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The Science of Storytelling

The Science of Storytelling

Stories are everywhere

Stories are as much a part of our lives as eating and sleeping – so it’s worth taking a closer look at what makes them tick.

The secret to building the “perfect story” isn’t so secret. It just involves taking an in-depth look at the way our brains work

Our brains are built to enjoy stories

Photo by S O C I A L . C U T / Unsplash

Our brain casts us as the hero of the narrative of the reality it creates. To do so, it will reconfigure our past choices to fit our heroic narrative.

Our brain also seeks to create a linear plot in our lives, ordering our memories into cause and effect sequences.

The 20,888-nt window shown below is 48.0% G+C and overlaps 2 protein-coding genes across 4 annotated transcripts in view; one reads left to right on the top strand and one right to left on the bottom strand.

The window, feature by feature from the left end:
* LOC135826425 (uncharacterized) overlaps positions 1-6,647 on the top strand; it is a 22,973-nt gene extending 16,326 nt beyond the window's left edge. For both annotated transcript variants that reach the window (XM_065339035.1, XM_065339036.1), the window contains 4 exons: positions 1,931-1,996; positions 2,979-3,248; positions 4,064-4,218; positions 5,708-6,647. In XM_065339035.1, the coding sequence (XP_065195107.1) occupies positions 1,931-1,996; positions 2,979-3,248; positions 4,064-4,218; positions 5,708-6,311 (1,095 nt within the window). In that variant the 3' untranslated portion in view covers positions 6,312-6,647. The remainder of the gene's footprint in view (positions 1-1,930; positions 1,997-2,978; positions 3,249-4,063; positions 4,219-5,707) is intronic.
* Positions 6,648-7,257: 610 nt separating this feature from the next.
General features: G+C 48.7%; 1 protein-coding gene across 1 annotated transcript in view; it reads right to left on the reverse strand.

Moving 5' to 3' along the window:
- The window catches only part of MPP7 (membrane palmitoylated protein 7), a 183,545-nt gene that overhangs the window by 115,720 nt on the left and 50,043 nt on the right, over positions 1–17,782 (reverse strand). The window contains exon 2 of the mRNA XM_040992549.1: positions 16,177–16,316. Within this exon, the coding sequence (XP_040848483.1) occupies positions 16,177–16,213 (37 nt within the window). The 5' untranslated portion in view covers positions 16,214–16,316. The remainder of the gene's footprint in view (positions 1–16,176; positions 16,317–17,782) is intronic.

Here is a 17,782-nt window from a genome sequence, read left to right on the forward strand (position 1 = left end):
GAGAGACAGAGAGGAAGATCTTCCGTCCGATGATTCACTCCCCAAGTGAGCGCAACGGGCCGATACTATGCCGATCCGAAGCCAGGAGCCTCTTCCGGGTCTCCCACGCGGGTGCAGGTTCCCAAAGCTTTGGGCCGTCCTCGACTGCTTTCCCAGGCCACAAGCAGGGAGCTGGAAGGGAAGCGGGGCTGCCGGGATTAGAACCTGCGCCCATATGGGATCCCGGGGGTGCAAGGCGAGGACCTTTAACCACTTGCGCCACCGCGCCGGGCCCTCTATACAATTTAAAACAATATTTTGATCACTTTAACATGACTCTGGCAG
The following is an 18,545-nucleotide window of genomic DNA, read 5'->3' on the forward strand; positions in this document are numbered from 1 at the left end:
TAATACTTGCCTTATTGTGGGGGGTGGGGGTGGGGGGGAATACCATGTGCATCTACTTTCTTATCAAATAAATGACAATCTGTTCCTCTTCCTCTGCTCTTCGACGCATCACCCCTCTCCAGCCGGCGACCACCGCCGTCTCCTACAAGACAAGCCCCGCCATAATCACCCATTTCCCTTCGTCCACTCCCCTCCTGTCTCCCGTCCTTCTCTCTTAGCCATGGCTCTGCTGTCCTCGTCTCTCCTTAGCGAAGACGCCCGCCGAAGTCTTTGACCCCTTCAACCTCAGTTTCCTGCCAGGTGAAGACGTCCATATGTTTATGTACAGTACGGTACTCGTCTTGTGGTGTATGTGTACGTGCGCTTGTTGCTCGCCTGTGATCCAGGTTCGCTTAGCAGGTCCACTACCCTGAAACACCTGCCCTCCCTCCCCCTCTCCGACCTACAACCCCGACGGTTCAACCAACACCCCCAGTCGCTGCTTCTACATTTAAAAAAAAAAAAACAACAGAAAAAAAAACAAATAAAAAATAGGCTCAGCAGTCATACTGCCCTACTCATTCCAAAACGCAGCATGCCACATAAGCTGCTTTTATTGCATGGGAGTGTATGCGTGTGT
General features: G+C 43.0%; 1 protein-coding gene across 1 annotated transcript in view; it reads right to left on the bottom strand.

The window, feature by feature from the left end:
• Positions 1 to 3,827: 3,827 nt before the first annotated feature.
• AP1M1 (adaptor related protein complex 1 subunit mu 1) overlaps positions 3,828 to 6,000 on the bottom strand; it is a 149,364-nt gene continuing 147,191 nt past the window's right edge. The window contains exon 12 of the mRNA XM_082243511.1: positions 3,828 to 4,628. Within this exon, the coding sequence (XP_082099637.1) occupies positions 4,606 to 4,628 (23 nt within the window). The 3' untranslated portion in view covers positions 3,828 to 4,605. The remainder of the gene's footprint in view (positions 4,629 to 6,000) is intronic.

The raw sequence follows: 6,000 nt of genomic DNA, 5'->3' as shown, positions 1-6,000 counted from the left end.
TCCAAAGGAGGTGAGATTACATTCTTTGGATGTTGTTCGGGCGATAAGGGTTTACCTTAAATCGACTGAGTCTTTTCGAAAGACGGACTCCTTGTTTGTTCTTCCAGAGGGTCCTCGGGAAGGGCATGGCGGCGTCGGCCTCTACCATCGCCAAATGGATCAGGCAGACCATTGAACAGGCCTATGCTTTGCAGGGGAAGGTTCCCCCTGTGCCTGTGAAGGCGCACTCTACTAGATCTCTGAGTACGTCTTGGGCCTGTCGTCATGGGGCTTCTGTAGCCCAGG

The story our brain creates includes not just us, the hero, but other characters. We’re surrounded by other people, and one of our deepest urges is to understand how their minds work. It’s one of the ways our brains seek to control our environment.

Why are we driven to understand other people? The answer is rooted in survival. Our species has lived on because of human cooperation, and as we moved into fixed settlements, having social skills for trading and negotiations became a valuable asset. In humans of all ages, the urge to understand others is so overwhelming that we even project human feelings onto inanimate objects, like a “vengeful” door swinging back to hit us after we slam it.

Stories give us an opportunity to satisfy our itch to understand the minds of others. And there’s a particular type of character we are drawn to – one with flaws.